Figure 4 illustrates the process of ISO19030, consisting of navigation data compilation, filtering, validation and analysis. The measured variables are the ground speed, ship heading, shaft power, wind speed, wind direction, drafts, seawater temperature, rudder angle, etc. These variables are supposed to be measured at a constant rate, typically every 10 s. It is well known that ship speed and shaft power tend to be affected by such various environmental variables, and influences from those variables need to be adequately removed by either filtering or compensation. The first step is the filtering. In the retrieved data set, outliers and missing values are markedly apparent, corresponding to invalid data. To this end, in consecutive, nonoverlapping blocks spanning 10 min, data for every parameter are filtered according to Chauvenet’s criterion. Table 3 lists the validation criteria for each environmental parameter. Outliers associated with environmental parameters are mostly filtered out, with the exception of wind resistance, which is compensated after the ISO15016 sea trial analysis method.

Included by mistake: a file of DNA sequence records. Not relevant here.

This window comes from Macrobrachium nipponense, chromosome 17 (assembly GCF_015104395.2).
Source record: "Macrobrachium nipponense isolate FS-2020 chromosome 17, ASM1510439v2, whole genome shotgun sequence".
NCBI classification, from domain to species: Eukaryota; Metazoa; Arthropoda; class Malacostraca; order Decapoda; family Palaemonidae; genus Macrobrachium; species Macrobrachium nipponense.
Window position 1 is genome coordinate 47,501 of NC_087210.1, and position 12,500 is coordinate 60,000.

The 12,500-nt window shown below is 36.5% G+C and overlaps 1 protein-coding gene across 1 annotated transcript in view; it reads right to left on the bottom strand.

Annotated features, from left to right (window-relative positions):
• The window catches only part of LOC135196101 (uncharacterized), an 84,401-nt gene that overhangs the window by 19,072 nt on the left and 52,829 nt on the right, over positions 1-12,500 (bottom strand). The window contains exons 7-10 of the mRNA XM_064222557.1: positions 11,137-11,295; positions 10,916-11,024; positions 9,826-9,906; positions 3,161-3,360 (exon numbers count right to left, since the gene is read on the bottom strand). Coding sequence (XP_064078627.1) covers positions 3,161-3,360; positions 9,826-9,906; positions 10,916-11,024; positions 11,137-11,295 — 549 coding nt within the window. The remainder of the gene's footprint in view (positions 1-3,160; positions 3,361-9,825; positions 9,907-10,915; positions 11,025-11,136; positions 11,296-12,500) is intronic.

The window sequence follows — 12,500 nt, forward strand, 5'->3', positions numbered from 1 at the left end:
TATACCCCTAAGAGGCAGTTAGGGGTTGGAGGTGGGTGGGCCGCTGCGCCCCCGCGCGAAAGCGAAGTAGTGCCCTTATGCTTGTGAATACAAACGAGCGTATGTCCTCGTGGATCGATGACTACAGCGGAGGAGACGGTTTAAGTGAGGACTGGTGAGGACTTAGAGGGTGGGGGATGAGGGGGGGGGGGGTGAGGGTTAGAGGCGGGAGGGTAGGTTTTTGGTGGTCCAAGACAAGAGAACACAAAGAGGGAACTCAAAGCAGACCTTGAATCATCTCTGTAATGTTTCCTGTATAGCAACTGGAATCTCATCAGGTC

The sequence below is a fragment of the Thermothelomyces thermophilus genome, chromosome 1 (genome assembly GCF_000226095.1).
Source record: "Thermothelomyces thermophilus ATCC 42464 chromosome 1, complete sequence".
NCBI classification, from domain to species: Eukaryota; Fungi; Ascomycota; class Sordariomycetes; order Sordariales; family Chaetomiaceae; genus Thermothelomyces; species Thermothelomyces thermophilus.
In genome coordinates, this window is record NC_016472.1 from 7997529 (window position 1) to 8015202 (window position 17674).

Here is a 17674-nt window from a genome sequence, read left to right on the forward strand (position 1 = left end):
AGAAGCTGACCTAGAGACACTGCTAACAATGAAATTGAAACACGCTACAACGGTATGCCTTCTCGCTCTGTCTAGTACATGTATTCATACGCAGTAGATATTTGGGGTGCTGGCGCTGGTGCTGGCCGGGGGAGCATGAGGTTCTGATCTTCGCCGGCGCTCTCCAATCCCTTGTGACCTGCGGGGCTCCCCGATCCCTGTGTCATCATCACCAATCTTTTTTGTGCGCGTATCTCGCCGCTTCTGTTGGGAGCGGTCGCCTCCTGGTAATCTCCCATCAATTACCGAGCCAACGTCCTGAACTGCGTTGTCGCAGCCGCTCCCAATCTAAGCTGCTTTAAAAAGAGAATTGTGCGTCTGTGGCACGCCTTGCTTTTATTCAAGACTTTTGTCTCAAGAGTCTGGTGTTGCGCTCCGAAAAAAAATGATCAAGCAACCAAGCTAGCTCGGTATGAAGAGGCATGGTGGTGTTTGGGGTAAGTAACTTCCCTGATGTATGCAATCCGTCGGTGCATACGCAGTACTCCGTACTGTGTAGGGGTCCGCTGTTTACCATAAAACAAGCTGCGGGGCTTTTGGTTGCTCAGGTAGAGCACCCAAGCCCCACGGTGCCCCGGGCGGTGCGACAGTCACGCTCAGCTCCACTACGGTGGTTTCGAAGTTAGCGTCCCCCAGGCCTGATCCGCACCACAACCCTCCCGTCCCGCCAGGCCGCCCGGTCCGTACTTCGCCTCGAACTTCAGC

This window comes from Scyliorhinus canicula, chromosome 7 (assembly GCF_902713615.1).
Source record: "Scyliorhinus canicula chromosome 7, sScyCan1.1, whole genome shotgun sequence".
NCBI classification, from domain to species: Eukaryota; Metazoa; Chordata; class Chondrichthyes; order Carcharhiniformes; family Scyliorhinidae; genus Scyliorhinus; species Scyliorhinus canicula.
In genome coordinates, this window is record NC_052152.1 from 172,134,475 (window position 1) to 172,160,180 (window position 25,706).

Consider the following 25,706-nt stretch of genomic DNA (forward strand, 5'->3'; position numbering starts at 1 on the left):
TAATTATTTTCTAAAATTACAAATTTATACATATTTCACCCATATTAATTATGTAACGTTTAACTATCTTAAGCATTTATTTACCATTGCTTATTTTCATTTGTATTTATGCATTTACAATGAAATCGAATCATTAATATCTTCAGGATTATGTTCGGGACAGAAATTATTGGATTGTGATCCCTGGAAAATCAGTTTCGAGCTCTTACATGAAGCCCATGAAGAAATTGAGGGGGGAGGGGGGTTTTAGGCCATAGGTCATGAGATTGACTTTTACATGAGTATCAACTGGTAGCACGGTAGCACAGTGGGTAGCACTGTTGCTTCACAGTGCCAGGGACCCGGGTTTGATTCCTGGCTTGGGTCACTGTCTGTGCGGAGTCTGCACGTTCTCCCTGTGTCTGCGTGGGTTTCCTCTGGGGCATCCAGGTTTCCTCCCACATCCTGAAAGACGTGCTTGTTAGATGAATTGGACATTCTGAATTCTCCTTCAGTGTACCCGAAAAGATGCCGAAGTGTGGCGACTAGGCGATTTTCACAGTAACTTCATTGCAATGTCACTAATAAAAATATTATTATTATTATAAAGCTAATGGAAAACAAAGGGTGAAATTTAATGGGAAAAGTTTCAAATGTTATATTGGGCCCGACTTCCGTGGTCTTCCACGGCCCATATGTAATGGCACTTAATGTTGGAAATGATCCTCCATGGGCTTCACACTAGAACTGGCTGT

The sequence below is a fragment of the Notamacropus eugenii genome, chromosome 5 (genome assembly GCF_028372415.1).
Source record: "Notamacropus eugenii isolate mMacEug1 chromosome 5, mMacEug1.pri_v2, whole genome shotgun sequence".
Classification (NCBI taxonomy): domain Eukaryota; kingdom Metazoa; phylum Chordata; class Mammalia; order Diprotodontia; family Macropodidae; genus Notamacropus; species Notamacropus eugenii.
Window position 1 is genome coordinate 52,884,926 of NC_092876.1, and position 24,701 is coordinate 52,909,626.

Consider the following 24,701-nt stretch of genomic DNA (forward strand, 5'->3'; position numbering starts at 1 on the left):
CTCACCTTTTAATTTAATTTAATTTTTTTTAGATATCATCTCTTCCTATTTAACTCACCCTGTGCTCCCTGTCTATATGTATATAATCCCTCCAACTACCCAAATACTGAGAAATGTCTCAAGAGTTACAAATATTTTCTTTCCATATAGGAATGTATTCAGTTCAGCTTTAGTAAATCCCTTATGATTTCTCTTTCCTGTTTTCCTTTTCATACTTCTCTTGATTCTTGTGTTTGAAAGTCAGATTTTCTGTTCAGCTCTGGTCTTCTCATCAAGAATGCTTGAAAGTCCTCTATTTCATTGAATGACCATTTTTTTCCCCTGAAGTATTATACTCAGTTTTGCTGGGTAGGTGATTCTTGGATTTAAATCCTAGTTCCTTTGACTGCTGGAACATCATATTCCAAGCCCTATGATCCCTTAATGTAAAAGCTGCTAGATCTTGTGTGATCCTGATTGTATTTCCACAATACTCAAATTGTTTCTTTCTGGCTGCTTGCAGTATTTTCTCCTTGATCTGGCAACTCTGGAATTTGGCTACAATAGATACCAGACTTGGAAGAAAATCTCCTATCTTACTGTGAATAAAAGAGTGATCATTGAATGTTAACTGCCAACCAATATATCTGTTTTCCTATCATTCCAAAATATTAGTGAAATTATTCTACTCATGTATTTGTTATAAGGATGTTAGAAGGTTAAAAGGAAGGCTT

When the valid data set and reference curve are prepared, data correction is performed. Since ISO19030 is based on correction for data that can actually be measured, the external environmental correction is applied only to wind. Correction according to wind resistance requires calculation of actual wind speed and direction based on wind speed and direction of measurement data. It is calculated according to Annex E (calculation of true wind speed and direction). To calculate the wind resistance, the wind speed and direction at the reference height of the wind tunnel test should be used.